124 Comments
Aug 30, 2021Liked by Noah Smith

I really hope this technology moves quickly. I kind of think less of my well paid liberal meat eating friends at this point. Gives me the same vibes as the people with their liberal signs next to a nimby sign. Or the idea that voting republican means you're okay with racism (it does).

It is incredibly easy to be at least vegetarian these days. It's not the 70s hippie frontier days of vegetarianism. If you eat meat you're okay with treatment that would signify psycopathy if some kid in the neighborhood was doing it to animals in the woods.

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I agree and disagree. Your moral calculus is completely correct – those of us (including myself in this) who continue to eat meat really are knowingly participating in what is most likely a holocaust-level moral crime. But I think the social dynamics are very different from nimbyism or voting republican, and meat eating is much more difficult to give up as a result.

Most of the meaningful time I spent with my dad as a kid involved eating burgers and barbeque, and going fishing. They continue to be ways that I connect with him as he gets older. They’re also the favorites of many lifelong friends; things for us to connect over, to make together, excuses to go out and socialize. There’s a spiritual quality to these foods for me now; they take me back to my family, back to cookouts after church and fast food while skipping class in high school; they ground my sense of who I am and where I’m from. I say this without the slightest shred of hyperbole.

Add on to that the fact that meat just tastes really frickin good for those of us who grew up eating a lot of it. I tried being a vegetarian when I was younger and more determined to live out my morals. I made it over a year, but I never stopped craving meat. This was mostly due to the social factors I listed above (god it felt like a betrayal telling my dad I couldn’t go fishing with him) - but also because I just genuinely liked meat, and the alternatives sucked. The market has improved a bit since then – impossible burgers really aren’t too bad – but not enough to make it “easy.” I broke my 15 months of vegetarianism with a Five Guys burger, and in that moment I understood fully why the French call food a joie de vivre. Like friendship, romance, nature, and family, good food really does add something irreplaceable to life.

None of this is even remotely close to being a good excuse for eating meat. I am entirely aware, in the abstract, that I am prioritizing my happiness over the suffering of millions. But being the flawed and selfish human that I am, I don’t like my chances of going back to a full vegetarian diet (though I have become quite the “reducitarian”). I’d gladly pay quadruple the price of a normal burger for one with an identical taste but grown in a lab; I hope it becomes a possibility soon.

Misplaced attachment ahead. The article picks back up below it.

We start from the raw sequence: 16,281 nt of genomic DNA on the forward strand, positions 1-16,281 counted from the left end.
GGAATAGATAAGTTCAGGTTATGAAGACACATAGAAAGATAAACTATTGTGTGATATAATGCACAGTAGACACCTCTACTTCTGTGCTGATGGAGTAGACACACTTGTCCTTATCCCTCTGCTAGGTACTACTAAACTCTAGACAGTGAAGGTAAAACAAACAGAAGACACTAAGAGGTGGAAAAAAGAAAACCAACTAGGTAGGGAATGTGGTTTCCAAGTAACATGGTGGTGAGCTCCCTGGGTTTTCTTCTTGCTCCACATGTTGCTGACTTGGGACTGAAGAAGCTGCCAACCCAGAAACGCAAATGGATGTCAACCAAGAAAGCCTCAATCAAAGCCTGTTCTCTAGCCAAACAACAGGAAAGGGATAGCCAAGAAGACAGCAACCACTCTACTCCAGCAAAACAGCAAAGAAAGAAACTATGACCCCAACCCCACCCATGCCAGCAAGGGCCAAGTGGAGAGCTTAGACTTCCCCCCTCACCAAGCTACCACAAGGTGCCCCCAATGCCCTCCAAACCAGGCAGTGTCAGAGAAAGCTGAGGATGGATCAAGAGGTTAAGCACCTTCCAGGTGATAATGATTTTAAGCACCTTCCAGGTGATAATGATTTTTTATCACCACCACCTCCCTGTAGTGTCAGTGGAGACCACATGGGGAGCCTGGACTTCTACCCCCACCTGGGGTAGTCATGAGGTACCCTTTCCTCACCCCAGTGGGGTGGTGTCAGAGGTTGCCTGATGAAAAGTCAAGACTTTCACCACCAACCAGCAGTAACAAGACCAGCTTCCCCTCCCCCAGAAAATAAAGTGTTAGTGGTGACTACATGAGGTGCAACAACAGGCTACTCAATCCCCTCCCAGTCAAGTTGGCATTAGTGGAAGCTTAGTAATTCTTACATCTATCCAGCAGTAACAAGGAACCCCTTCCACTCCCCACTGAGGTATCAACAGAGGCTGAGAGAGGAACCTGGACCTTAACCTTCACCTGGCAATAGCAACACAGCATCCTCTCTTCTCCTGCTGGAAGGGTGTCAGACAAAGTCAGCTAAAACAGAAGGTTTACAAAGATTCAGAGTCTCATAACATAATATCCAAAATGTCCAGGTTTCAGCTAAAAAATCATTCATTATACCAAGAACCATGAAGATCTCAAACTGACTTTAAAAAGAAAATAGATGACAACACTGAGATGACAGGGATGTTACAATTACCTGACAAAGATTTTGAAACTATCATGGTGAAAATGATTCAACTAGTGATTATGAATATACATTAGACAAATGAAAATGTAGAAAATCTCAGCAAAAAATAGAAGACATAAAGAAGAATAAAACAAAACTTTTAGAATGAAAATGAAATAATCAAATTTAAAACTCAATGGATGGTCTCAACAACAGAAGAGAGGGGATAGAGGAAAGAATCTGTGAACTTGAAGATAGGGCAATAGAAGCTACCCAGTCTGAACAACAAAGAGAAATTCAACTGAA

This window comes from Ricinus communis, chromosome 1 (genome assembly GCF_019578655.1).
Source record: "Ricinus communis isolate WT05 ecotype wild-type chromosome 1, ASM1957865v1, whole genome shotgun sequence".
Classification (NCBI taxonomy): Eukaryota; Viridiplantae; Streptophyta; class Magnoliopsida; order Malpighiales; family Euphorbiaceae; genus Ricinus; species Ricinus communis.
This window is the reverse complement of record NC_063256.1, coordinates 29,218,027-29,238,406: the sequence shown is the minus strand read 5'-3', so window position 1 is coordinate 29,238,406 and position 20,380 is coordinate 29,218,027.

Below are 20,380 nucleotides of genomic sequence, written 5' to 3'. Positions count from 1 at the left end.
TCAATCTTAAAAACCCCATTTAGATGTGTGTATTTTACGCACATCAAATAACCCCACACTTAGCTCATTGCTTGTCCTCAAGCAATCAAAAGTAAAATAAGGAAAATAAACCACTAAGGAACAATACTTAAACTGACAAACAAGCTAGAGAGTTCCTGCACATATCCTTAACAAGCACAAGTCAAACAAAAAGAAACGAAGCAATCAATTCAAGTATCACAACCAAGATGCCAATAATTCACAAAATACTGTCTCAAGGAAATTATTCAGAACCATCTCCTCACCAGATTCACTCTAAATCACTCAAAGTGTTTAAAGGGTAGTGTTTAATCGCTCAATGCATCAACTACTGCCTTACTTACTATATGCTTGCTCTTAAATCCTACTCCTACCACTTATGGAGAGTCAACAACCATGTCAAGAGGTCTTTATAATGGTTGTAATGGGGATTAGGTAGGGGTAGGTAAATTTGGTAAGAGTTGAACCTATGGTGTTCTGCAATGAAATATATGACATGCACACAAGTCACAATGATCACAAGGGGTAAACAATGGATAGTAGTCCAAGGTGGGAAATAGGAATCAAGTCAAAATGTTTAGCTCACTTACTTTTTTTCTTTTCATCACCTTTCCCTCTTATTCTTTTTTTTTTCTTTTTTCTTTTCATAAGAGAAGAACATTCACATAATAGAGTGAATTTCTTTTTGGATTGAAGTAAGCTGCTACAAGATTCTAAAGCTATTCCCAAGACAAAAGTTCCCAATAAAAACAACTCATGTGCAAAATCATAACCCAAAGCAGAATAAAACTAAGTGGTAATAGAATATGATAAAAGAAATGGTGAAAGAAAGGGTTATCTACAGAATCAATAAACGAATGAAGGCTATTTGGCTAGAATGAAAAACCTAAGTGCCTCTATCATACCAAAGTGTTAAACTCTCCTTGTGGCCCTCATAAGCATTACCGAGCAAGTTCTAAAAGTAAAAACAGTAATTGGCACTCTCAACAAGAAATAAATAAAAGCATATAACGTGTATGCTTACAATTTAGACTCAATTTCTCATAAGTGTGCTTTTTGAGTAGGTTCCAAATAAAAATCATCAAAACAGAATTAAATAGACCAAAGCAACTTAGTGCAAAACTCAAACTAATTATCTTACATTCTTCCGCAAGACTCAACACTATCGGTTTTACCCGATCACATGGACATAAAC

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I think it's a feeling it that has to go along with knowing it. All the sudden when I realized I was just walking passed body parts and it grosses me out.

A lot of what making a successful transition means is changing your plate entirely. I don't substitute meat, though I assume they are amazing training wheels and very convenient for us vegans to not be as huge of a pain in the ass to go dining with. I eat impossible meat once or twice a month, my kid likes spaghetti and meatballs and sometimes I need to grab a whopper for convenience.

The plate just has to change to do it successfully. I learned how to cook a lot of other cultures' foods (don't cancel me). Chinese, Indian, Middle Eastern, Italian, other Asian cultures, Mexican. The protein (meat), starch, vegetable dinner plate that I had growing up is just not vegetarian friendly. Beans are great!

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Nov 7, 2022·edited Nov 7, 2022

Your lack of spell check, and your grammar in general gives you away as a troll. I’m sorry you won’t pick up a bow and go hunt for your meat one month a year, and you’re instead forced to equivocate into this discussion liberalism, racism, and yet still admit you go grab a whopper. Poor you. Also, my first comment on anything online since like 2002, so congrats troll!

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I'm going to kill animals and eat their meat even if / when this artificial stuff becomes widespread

Cope.

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your first paragraph is world class narcissism, great work!

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I sometimes wonder, "What things do we accept as common practice that future generations will look back on with horror?" In the same way that virtually everyone on the planet once tolerated human slavery.

It seems clear to me that eating animals is likely to be near the top of the list.